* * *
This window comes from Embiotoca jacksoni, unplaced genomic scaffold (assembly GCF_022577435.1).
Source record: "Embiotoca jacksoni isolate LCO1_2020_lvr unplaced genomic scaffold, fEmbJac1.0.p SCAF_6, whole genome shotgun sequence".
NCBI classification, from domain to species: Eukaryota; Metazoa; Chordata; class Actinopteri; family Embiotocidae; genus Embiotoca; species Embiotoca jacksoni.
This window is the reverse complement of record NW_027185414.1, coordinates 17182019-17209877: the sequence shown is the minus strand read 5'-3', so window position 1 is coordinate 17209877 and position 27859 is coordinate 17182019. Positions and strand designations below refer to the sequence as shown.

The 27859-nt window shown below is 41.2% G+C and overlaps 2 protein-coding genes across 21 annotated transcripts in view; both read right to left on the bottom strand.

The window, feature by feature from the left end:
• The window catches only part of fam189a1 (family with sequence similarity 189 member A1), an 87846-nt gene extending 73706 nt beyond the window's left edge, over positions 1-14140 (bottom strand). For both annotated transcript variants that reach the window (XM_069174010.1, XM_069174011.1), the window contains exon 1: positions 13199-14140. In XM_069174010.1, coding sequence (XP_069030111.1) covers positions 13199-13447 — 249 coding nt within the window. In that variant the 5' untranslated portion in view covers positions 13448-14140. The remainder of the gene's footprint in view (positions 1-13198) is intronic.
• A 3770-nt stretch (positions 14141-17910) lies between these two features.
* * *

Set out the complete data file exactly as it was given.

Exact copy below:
This window comes from Embiotoca jacksoni, unplaced genomic scaffold (assembly GCF_022577435.1).
Source record: "Embiotoca jacksoni isolate LCO1_2020_lvr unplaced genomic scaffold, fEmbJac1.0.p SCAF_6, whole genome shotgun sequence".
NCBI classification, from domain to species: Eukaryota; Metazoa; Chordata; class Actinopteri; family Embiotocidae; genus Embiotoca; species Embiotoca jacksoni.
This window is the reverse complement of record NW_027185414.1, coordinates 17182019-17209877: the sequence shown is the minus strand read 5'-3', so window position 1 is coordinate 17209877 and position 27859 is coordinate 17182019. Positions and strand designations below refer to the sequence as shown.

The 27859-nt window shown below is 41.2% G+C and overlaps 2 protein-coding genes across 21 annotated transcripts in view; both read right to left on the bottom strand.

The window, feature by feature from the left end:
• The window catches only part of fam189a1 (family with sequence similarity 189 member A1), an 87846-nt gene extending 73706 nt beyond the window's left edge, over positions 1-14140 (bottom strand). For both annotated transcript variants that reach the window (XM_069174010.1, XM_069174011.1), the window contains exon 1: positions 13199-14140. In XM_069174010.1, coding sequence (XP_069030111.1) covers positions 13199-13447 — 249 coding nt within the window. In that variant the 5' untranslated portion in view covers positions 13448-14140. The remainder of the gene's footprint in view (positions 1-13198) is intronic.
• A 3770-nt stretch (positions 14141-17910) lies between these two features.